The typical reason given, however, for why Catholic homilies are shorter — a rationale often heard in seminaries and clergy workshops — is that people today do not have the attention span to follow longer homilies. Catholic priests and deacons, therefore, are explicitly trained, on account of that “fact,” to keep their homilies brief.

While it is true that some adults, and not just children, are affected by diagnosed and undiagnosed attention deficit disorders, something that preachers, teachers, television and movie producers, politicians and public speakers all need to consider, I’ve always found this truism unsatisfying and unintentionally self-deprecatory.

But there are two ways of looking at attention span. One refers to ability; the other, to interest. While jocks should have the same attention span for NFL games as for the ballet, they’ll snooze at the Nutcracker. Budding actresses have the same natural attentiveness for movies and Shakespeare as for cricket and golf, but they’ll be bored only at the latter. Teen guitar players and rappers should be enraptured by good music, but after ten minutes of listening to Debussy, you’ll need to take out the debrillitators. Why? Because they lack interest.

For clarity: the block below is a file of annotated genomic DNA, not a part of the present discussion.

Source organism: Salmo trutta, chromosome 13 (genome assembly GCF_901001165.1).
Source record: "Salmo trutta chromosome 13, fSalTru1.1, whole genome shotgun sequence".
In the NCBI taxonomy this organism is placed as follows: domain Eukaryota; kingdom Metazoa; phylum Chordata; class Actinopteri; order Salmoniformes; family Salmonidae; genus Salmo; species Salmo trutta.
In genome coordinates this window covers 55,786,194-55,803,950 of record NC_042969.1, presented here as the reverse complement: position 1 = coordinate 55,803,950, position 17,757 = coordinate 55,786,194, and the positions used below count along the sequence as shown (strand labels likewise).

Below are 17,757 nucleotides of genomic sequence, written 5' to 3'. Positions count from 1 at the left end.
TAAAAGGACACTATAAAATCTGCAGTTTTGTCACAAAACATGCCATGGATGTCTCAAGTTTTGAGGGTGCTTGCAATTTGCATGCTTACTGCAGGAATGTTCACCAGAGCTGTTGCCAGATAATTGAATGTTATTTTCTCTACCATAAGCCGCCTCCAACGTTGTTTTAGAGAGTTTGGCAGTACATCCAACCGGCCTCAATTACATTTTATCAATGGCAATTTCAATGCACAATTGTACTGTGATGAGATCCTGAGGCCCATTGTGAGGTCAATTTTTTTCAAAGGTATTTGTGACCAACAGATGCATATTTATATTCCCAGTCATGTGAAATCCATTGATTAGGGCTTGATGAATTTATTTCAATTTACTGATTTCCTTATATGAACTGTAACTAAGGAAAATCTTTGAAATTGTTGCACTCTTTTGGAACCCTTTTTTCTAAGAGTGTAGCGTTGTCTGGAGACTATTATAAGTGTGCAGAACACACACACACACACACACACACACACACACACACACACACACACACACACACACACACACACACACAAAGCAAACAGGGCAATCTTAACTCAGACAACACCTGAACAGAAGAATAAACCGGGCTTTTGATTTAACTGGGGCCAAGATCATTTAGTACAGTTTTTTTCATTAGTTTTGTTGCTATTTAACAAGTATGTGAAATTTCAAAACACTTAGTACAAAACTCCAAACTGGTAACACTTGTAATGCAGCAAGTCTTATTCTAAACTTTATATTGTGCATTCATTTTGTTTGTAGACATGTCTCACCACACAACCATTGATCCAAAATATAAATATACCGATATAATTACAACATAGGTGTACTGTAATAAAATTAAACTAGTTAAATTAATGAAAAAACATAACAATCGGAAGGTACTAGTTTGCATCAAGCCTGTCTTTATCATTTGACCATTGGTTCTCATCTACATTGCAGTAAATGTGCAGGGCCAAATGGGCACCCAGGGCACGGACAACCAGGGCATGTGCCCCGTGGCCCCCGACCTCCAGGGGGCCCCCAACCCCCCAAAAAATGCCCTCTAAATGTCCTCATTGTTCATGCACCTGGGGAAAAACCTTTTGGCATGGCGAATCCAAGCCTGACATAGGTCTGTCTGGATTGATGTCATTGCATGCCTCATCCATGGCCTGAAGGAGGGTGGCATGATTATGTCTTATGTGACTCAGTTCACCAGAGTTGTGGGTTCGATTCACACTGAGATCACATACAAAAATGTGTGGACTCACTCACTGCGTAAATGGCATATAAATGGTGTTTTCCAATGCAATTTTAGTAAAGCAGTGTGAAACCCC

I think the calls in various Catholic circles for brief homilies, including by Pope Francis, who urges 8-10 minutes (even though his own homilies are normally considerably longer than that), are based on a prejudice that average Catholic homilies are not very good, probably won’t get better, and therefore are more prone to drive people away than light them on fire, especially the longer they go.

Poor and spiritless preaching, as surveys have repeatedly shown, is a major factor in why many have said they stopped coming to Mass or migrated to evangelical or Pentecostal Churches. It’s a serious problem.

The solution, however, is not shorter poor and spiritless preaching. It’s much better preaching.